1. Convert the MPEG-2 movie to AVI, using ffmpegX. The default settings should work, except for the output video size is usually set incorrectly for some reason. If you load the original MPEG-2 into Quicktime (it will load; it just won't play correctly), you can view the file info to find out what the dimensions should be.
  2. Convert that AVI to a Quicktime movie, using DivxDoctor II. This should just work without any adjustments or tweaking necessary.

Notes on using shared folders

Virtual PC has a nice feature called "shared folders" that allows you to specify a folder (or folders) that can be accessed both by your virtual machine and by OS X. This is advantageous because otherwise you have to copy files into Virtual PC in order to use them, which can be a slow process if the file is large (and .tivo files definitely fit this description!). Loading a file onto your Virtual PC's disk also (unsurprisingly) causes that disk to grow in size, which cuts down on your Mac's free disk space.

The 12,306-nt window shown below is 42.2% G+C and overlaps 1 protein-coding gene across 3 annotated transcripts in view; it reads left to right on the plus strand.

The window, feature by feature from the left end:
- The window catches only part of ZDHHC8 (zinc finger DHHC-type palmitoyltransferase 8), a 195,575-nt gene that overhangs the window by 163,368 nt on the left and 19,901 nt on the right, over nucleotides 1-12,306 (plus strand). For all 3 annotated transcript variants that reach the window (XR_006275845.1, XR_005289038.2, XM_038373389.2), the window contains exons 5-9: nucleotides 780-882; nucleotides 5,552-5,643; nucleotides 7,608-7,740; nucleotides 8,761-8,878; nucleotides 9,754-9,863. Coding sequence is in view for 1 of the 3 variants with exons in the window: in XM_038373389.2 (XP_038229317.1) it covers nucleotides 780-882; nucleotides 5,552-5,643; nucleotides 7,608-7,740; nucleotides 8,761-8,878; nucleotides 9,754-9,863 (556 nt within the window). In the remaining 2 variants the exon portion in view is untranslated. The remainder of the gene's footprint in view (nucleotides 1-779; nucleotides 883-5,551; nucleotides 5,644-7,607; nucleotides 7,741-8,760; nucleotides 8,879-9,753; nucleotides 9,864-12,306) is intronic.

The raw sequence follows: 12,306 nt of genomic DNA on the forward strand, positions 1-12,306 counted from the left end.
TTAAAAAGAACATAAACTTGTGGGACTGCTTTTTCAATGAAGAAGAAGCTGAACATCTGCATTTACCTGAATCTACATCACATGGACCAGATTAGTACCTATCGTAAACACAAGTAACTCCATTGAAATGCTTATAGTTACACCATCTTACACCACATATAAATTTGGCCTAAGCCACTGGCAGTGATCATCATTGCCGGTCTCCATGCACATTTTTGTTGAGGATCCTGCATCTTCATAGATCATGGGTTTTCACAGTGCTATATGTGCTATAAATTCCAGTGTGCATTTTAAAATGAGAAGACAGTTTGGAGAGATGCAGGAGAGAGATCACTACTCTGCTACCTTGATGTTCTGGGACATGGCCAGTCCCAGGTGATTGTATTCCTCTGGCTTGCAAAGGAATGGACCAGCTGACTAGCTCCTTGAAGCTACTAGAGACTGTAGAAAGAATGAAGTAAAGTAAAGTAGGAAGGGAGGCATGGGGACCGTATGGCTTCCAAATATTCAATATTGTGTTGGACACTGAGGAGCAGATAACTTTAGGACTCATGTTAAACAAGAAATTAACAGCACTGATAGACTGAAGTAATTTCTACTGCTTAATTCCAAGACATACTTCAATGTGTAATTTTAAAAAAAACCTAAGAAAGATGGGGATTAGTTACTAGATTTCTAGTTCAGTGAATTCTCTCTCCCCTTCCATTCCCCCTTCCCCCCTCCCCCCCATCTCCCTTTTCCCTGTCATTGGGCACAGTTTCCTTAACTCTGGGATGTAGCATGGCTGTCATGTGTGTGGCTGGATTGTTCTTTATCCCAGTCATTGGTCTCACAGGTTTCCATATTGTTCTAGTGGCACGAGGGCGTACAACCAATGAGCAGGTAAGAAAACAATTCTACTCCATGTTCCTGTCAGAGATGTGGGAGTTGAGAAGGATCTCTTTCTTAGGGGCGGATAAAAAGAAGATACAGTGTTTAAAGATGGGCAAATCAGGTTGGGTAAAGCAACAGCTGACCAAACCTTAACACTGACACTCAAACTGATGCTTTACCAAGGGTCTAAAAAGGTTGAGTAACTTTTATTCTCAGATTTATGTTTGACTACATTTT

Unfortunately, with Virtual PC 6.1 I have been unable to get Direct Show Dump to successfully process a file in a shared folder; nor is it able to output a converted file directly into a shared folder. So if you're working with VPC 6, you'll likely need to copy the tivo file onto your VPC desktop; process it; and then copy it back to your Mac's desktop.

Virtual PC 7.0.2, however, seems to handle shared drives quite well. When I download a .tivo file into a shared folder in VPC 7, Direct Show Dump has no problems reading, converting, or saving to that folder.

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All contents © 2005-6 Travis Saling
Document last modified on 02/04/2006